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Microsoft identifies Russian hacking group deploying ‘GooseEgg’ malware

Forest Blizzard may have been exploiting Microsoft systems via a vulnerability in Windows since as long back as June 2020.

By Lauren Hurrell

Researchers at Microsoft have unmasked a malicious tool used by a state-backed Russian hacking group to steal credentials in compromised networks. The malware, named GooseEgg, exploits the CVE-2022-38028 vulnerability in Windows Print Spooler service, which temporarily stores printing jobs in a computer’s memory until they are ready to be printed, Microsoft reported in a blogpost.

GooseEgg appears to be linked exclusively to a group called Forest Blizzard. The group is part of Military Unit 26165 belonging to Russia’s Main Intelligence Directorate of the General Staff (GRU).

The Russian hackers’ custom tool exploits an old Windows Print Spooler flaw. (Photo by kovop via Shutterstock)

Forest Blizard is known to target strategic intelligence assets including government, energy, transportation and nongovernmental organisations across Europe, the US and the Middle East, and has also targeted various sectors including media, IT, sports and education, according to Microsoft’s observations. 

“The use of GooseEgg in Forest Blizzard operations is a unique discovery that had not been previously reported by security providers,” researchers said.

Microsoft says GooseEgg malware has been deployed since June 2020

According to Microsoft, Forest Blizzard, also known as Fancy Bear and APT28, has been deploying the malicious malware since June 2020 against state, nongovernmental, education and transportation organisations in Ukraine, Western Europe and North America. Since at least 2010, the group’s primary aim has been to collect intelligence in support of Russian government foreign policy initiatives, said Microsoft.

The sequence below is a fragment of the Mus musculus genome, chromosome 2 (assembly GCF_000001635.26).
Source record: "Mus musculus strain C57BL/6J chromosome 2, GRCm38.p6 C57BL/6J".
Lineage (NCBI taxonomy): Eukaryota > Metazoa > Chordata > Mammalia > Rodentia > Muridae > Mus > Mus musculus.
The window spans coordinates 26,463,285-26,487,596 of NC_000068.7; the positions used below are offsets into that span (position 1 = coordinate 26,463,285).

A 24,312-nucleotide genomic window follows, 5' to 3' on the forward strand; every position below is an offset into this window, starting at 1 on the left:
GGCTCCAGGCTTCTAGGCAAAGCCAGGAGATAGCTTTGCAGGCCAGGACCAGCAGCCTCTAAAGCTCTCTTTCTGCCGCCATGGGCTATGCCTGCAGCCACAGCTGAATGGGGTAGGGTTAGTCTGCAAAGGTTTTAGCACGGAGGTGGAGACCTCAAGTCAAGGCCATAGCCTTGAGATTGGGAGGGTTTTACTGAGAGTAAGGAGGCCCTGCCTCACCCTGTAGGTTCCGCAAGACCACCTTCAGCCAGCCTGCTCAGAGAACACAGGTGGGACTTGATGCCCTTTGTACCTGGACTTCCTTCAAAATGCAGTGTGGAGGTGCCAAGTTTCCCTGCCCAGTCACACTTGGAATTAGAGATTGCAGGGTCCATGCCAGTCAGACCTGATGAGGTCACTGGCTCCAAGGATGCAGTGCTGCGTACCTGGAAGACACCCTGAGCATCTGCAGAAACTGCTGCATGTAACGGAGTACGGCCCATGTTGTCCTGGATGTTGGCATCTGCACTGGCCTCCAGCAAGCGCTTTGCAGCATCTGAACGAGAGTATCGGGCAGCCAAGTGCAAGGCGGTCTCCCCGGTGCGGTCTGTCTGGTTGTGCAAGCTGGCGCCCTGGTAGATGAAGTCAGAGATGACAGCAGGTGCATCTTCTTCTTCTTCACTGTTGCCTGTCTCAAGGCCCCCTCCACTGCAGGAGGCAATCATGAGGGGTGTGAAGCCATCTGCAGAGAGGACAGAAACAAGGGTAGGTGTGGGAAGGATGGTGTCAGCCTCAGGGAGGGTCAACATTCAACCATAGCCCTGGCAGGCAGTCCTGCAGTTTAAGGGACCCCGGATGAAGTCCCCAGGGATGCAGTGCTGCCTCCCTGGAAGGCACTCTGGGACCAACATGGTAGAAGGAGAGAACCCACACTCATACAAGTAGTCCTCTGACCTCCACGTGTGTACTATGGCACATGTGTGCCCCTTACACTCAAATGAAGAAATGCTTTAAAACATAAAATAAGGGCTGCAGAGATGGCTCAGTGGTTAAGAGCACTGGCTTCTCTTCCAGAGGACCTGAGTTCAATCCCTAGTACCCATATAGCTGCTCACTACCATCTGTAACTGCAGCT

The security flaw in the Print Spooler software was patched by Microsoft in 2022, meaning the GooseEgg malware should not impact those who regularly update their systems. “Customers who have not implemented these fixes yet are urged to do so as soon as possible for their organisation’s security,” Microsoft said.

The Microsoft Threat Intelligence unit reported that Forest Blizzard utilises GooseEgg, a simple launcher application, to run other tools with extended rights within the network once it has successfully infiltrated a targeted device. It enables hackers to access other capabilities such as remote code execution, installing a backdoor, and moving through compromised networks laterally.

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Microsoft recommended that impacted customers follow the company’s credential hardening recommendations, run endpoint detection and response (EDR) in block mode so Microsoft Defender can block malicious artefacts, configure investigation and remediation in full automated mode to prompt immediate action from Endpoint on alerts to resolve breaches, and turn on cloud-delivered protection in Microsoft Defender Antivirus, or an equivalent.

Microsoft’s latest run-in with the Russian state-backed hacker group

This is not the first time Microsoft has faced a run-in with Forest Blizzard. The group also exploits other vulnerabilities, such as CVE-2023-23397, affecting all versions of Microsoft Outlook software on Windows devices. In December last year, Microsoft had warned that the same Russia-backed hackers had been exploiting a flaw with Outlook to gain unauthorised access to email accounts in Microsoft Exchange servers since April 2022. In summer 2023, it was also reported that the group had been targeting Ukrainian government organisations with malware hidden in emails detailing a fake Windows update.

This marks the latest in a series of cyber issues for Microsoft. The tech giant recently drew criticism from US government officials following a “preventable” cyberattack which saw a “cascade of Microsoft’s avoidable errors” enabling Chinese government-backed cyber operators to hack into the email accounts of senior US officials.

Read more: Russian hackers stole US federal correspondences through Microsoft breach

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